[Paraphrase of Psalm LXXXIV]
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[Paraphrase of Psalm LXXXIV]
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Title/Paratext] "[Prose translation by J. R. [...]" H.W. Starr/J.R. Hendrickson, 1966.
"[Prose translation by J. R. Hendrickson:]
"Paraphrase of Psalm LXXXIV."
O dwellings, sweet love of my soul! O most high holy presence of the sacred place! What is this sacred hunger, this pleasant fire that consumes me in my affliction?
To what place does eager passion bear me in accordance with my desire! I stretch longing hands toward the lofty threshold; while my tongue mocks my efforts when I try to pray, my silent heart is shouting within.
There the bird that loves the springtime, the visitor to the altar for many years, has built his chattering home and entrusted his little Lares to the protection of a more propitious god:
Blessed the bird, but more blessed he who dwells within, whom the temple sees before the altars of God, ministering with perpetual worship, and who passes his life within the holy shades.
Twice, yea three times happy he who has consecrated a better temple to God in the depths of his heart; upon him shall living pleasure shine, and clear suns without a cloud.
Joys flowing from a purer fountain shall refresh the souls of those who obey God; but if it is their lot to mourn, even grief itself comes bearing with it something sweet.
By strength does strength become more firmly fixed, always being born, always lovable; it increases for ever; every hour it soars higher through the clear tracts of heaven.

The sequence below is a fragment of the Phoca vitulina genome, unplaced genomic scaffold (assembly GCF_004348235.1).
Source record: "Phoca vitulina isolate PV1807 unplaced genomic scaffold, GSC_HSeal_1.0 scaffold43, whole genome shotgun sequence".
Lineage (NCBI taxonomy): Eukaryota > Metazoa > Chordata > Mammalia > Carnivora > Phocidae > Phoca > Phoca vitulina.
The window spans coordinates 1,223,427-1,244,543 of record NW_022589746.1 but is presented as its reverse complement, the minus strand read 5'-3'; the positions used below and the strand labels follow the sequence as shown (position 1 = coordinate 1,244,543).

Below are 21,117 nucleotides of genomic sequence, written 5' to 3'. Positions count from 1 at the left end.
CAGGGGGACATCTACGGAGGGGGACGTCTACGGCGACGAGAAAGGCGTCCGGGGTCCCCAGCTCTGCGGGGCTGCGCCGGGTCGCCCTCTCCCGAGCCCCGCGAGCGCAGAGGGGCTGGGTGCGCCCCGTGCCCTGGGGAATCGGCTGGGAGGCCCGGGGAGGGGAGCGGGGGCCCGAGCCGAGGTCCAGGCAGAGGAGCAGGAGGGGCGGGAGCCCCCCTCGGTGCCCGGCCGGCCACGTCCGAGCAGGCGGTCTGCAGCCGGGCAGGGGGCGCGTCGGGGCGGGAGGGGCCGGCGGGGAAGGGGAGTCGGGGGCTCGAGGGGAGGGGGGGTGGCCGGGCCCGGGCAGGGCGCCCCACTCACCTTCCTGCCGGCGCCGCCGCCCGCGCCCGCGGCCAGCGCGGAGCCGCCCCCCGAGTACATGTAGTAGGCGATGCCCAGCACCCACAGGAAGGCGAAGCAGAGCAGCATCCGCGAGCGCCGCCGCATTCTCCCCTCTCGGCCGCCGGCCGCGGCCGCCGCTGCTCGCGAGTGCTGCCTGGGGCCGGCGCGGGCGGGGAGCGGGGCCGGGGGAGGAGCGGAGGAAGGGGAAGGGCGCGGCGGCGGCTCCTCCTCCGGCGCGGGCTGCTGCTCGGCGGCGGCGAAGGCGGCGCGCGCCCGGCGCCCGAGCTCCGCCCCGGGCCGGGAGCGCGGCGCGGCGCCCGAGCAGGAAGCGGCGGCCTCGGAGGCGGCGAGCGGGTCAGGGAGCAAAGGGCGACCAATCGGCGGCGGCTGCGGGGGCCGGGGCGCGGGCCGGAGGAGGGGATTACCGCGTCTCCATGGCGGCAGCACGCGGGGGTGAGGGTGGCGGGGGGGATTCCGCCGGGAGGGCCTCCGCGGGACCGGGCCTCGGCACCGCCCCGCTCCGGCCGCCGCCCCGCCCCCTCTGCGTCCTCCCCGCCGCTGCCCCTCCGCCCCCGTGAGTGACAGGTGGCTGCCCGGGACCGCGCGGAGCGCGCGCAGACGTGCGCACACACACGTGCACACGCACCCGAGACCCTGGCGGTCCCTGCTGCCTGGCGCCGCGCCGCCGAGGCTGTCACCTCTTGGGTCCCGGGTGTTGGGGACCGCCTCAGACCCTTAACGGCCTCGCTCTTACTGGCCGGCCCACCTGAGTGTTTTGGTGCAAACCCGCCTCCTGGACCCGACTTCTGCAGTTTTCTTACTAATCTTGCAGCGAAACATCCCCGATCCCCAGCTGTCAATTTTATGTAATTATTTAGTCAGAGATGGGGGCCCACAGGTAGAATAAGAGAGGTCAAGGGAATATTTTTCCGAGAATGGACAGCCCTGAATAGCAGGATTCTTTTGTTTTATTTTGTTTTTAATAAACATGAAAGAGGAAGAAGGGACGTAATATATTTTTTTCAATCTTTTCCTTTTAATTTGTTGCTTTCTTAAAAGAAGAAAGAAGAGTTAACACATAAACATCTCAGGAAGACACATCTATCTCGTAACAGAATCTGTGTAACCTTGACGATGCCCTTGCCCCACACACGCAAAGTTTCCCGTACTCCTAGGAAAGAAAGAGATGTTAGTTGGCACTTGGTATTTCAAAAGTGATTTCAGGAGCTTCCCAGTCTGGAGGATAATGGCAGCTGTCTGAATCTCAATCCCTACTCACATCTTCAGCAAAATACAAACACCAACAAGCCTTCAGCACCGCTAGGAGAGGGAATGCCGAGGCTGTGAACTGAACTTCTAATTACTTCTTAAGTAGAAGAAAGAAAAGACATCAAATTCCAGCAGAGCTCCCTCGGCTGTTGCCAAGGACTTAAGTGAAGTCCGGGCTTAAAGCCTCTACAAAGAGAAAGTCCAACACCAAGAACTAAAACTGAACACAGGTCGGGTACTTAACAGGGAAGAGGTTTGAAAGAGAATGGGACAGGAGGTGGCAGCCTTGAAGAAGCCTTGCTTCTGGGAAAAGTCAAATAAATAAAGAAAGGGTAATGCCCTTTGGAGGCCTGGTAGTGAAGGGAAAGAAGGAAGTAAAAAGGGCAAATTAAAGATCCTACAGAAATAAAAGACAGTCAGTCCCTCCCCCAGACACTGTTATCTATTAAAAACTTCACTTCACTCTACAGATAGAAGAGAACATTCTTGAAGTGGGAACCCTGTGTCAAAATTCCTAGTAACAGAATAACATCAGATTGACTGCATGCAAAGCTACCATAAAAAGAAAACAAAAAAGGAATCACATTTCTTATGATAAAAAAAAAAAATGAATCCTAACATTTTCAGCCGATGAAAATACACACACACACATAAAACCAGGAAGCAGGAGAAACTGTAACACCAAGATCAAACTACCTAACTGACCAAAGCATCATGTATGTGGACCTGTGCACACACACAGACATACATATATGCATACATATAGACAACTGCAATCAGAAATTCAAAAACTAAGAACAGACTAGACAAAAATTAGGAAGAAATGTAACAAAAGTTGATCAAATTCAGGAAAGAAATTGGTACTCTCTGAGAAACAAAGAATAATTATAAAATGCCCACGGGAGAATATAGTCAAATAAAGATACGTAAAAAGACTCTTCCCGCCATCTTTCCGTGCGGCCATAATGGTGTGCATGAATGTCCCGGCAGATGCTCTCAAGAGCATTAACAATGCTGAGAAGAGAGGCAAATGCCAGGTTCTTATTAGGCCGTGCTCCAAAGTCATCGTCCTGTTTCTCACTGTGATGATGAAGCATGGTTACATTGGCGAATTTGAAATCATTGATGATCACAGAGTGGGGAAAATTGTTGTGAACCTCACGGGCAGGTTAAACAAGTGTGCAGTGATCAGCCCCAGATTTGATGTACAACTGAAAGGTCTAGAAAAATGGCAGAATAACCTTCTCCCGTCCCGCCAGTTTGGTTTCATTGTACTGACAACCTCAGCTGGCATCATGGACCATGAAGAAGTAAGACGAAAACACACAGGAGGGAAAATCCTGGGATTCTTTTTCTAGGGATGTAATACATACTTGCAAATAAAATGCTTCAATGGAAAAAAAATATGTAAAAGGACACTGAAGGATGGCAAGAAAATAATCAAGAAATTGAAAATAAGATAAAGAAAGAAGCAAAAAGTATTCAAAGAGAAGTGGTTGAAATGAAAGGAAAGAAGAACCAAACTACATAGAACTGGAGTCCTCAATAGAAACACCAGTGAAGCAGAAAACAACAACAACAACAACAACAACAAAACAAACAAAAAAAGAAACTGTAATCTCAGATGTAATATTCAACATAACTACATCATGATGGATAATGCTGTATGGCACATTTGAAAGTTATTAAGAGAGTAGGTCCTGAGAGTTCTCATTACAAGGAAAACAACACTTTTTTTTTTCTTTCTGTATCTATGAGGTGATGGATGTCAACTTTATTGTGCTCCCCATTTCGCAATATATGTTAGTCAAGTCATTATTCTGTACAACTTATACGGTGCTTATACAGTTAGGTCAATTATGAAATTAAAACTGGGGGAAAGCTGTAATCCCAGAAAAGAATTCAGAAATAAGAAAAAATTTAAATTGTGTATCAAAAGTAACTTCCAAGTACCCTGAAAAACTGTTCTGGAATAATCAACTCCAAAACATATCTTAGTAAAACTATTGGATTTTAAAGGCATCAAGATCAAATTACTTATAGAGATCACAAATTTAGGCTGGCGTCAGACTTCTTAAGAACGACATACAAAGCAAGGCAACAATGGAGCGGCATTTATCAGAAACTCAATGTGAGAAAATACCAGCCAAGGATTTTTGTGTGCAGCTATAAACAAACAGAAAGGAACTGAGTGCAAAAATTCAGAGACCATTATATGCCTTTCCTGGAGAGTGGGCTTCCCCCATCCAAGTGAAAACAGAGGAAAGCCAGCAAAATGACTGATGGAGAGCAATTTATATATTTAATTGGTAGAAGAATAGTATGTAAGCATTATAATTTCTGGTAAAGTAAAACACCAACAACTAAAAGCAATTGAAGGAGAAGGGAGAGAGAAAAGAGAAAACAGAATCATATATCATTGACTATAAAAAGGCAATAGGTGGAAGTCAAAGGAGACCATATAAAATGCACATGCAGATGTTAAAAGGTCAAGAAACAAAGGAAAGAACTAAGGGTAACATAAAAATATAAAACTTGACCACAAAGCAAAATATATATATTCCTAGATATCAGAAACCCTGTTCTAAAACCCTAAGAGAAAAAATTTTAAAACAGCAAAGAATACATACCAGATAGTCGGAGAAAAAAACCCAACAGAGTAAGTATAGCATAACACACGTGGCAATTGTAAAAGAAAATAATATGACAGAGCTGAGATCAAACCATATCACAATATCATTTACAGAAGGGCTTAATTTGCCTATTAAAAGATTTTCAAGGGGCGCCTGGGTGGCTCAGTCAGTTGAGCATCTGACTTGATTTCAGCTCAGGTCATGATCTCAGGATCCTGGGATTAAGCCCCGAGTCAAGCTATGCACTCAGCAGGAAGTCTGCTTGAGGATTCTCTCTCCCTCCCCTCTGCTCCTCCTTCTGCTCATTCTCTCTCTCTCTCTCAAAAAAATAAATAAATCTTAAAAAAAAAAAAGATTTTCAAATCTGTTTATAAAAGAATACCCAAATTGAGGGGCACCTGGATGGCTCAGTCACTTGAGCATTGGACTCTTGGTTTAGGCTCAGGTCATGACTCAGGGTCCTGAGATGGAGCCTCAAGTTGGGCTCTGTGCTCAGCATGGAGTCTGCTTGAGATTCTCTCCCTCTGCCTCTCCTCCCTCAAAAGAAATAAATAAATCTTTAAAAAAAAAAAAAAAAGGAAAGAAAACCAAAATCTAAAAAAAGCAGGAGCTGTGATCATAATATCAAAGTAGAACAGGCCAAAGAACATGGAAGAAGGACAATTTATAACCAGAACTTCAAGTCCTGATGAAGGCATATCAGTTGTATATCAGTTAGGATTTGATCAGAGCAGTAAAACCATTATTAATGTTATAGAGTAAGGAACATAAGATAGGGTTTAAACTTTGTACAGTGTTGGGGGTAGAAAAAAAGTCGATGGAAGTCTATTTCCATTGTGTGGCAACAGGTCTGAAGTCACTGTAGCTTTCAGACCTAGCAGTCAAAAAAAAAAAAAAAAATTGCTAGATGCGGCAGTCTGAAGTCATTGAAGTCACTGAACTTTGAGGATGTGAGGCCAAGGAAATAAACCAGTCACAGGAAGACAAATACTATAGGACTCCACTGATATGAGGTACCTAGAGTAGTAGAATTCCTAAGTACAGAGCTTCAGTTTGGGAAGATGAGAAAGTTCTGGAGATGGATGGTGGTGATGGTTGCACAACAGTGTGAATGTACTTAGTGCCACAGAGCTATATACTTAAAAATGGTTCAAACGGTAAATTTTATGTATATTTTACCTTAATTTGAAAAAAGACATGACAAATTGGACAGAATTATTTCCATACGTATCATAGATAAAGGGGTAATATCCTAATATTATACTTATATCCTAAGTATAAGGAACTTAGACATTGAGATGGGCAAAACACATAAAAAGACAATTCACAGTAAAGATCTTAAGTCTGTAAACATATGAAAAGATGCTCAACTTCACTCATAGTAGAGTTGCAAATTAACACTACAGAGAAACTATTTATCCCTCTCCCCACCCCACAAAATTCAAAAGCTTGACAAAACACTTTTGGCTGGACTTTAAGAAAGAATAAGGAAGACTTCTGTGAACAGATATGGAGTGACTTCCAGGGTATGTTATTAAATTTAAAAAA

As for me, ruler of the consecrated race, he who holds the reins of Thy Judaea, anointed with the royal olive, hear me with favour and be not pleased to have rejected a king.
A single day which gives the privilege of lingering in the blessed doorways, on the threshold of the beloved door, a single day among the outermost columns, smiles more brightly for me than an eternity among the houses of the barbarians, beneath gem-studded beams, amid the arrogance of tyrants and the brief delights and pleasures of royalty:
From a happier stream the father of the heaven-dwellers will pour forth abundance with unstinting hand and will bestow more lasting riches."
- The Complete Poems of Thomas Gray: English, Latin and Greek. Edited by Herbert W. Starr and J. R. Hendrickson. Oxford: Oxford UP, 1966.
Contractions, italics and initial capitalization have been largely eliminated, except where of real import. Initial letters of sentences have been capitalized, all accents have been removed. The editor would like to express his gratitude to library staff at Pembroke College, Cambridge, at the British Library, and at the Bodleian Library, Oxford, for their invaluable assistance.